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Thread: JAYCOPTER @ World's Fair '64

  1. #1

    Default JAYCOPTER @ World's Fair '64

    Today, I came across some old documents of my father's on the Jaycopter. It was an Edmonton Company. Here's a bit of interesting trivia on it taken from The World's Fair Community .org site:

    "From an on-line reference:

    the Jaycopter Corporation, made a 16-seat model for use at the New York World’s Fair of 1964-65. There, the Jaycopter hosted famous passengers including John F. Kennedy Jr. and Caroline Kennedy. Three eight-seat models were also produced, and were set up at midways throughout North America in Edmonton, Calgary, Vancouver and San Diego, California."

    http://www.worldsfaircommunity.org/i...?showtopic=477

    http://www.worldsfairphotos.com/nywf64/jaycopter.htm


    More from Alberta Inventors and Inventions site:

    http://www.abheritage.ca/abinvents/i...pter_page1.htm





    ...AND SOMETHING SOME C2E VISITORS MIGHT EVEN REMEMBER FROM THEIR CHILDHOODS

    It was called the "Baby Jay"

    http://marvin3m.com/arcade/jaycopt.htm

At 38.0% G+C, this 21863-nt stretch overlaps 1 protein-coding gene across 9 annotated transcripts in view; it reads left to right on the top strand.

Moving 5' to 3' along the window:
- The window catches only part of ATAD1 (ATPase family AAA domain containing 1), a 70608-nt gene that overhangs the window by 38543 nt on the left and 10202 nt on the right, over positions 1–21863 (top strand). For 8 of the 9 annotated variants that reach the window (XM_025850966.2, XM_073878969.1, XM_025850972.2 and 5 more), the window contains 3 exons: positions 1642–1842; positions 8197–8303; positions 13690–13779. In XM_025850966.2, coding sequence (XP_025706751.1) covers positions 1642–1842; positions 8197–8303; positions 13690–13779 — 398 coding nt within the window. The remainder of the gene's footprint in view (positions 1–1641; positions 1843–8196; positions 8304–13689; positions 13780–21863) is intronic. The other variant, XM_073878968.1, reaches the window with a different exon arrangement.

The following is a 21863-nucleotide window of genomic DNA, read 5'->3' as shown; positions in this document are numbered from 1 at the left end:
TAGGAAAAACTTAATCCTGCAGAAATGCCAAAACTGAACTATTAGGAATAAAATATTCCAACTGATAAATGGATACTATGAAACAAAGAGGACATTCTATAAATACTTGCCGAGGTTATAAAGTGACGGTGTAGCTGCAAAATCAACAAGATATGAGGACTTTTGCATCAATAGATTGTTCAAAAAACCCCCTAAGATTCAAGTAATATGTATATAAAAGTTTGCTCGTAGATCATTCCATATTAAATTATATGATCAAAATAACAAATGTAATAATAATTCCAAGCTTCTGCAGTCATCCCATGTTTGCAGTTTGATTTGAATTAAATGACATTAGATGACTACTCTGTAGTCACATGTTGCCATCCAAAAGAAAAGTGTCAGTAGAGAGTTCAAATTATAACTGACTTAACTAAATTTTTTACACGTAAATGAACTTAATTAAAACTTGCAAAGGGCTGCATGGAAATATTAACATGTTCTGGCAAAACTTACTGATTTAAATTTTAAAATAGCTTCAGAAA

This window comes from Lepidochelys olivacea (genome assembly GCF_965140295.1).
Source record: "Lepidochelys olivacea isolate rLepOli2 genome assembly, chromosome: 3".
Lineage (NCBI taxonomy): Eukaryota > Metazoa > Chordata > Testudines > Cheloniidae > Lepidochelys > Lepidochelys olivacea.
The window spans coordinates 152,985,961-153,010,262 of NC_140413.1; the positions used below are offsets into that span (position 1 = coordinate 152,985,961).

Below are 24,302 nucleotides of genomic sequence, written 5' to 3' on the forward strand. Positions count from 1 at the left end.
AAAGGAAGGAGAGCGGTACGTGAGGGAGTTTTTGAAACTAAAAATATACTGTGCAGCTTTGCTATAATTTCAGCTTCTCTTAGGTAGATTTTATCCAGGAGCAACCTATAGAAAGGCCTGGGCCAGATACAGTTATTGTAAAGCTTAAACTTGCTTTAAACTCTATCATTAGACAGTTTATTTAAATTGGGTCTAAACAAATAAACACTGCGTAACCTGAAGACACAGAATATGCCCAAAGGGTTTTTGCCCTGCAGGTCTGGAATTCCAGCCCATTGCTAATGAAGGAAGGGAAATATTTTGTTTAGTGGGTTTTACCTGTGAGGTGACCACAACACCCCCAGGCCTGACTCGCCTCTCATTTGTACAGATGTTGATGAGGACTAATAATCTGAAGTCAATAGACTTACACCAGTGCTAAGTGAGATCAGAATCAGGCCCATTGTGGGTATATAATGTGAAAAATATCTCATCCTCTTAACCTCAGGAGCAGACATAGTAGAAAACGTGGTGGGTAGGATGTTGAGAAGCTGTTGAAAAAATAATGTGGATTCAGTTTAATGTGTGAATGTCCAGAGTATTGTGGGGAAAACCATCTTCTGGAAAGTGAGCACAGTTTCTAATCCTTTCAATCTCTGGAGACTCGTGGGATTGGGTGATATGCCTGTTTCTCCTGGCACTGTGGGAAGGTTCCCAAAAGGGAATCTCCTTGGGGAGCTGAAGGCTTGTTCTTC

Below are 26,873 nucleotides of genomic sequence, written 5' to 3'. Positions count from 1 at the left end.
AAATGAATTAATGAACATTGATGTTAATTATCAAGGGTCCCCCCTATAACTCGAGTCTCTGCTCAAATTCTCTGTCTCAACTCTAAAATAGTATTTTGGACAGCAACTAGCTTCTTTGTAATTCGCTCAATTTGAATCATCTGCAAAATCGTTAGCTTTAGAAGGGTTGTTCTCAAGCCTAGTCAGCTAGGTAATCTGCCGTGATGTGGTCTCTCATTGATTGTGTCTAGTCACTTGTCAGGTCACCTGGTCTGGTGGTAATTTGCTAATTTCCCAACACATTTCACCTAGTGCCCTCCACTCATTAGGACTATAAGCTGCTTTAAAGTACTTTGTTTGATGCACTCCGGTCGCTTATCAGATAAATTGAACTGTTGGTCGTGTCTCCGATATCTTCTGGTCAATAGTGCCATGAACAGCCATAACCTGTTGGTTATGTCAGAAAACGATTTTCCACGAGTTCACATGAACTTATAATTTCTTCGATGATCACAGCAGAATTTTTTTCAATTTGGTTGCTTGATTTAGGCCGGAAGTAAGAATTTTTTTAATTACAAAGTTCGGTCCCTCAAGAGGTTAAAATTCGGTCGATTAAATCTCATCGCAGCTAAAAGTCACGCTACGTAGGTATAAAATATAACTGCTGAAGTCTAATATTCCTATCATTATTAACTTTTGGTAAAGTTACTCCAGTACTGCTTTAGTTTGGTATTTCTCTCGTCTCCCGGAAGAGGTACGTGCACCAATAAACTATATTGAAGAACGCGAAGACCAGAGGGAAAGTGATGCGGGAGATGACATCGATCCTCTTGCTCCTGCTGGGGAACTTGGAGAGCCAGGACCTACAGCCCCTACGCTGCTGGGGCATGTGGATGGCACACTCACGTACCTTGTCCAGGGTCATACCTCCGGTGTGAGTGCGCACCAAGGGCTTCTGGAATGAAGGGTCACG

,
    Last edited by KC; 25-10-2010 at 02:09 PM.

  2. #2
    I'd rather C2E than work!
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    Wow, thanks KC. That's a very serious blast from the past.

    Only thing, shortly after I remembered playing one of those, I needed a Tylenol for arthritis pain .......
    ... gobsmacked

  3. #3
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    I remember playing with the Jaycopter machine at the Edmonton International airport in the early 70's. I didn't know about its heritage at the time. There is one at the Aviation Museum.

  4. #4

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    I forgot to mention - from the documents its address was:

    Building 14, Industrial Airport , Edmonton, Canada.

    The 16-passenger model would "fly to a ceiling of 90 fee and have a 125-foot diamatere circular flight path. It (was) powered by electric motors..."



    P.S. I hope the City puts together some sort of commemorative for the municipal airport and all that it did for Edmonton. (This is just one more small bit of the airport's history.)
    Last edited by KC; 25-10-2010 at 02:50 PM.

  5. #5

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    OMG I remember the little arcade JayCopter!!! That was sooo awesome! They were rare when I was a kid though.

  6. #6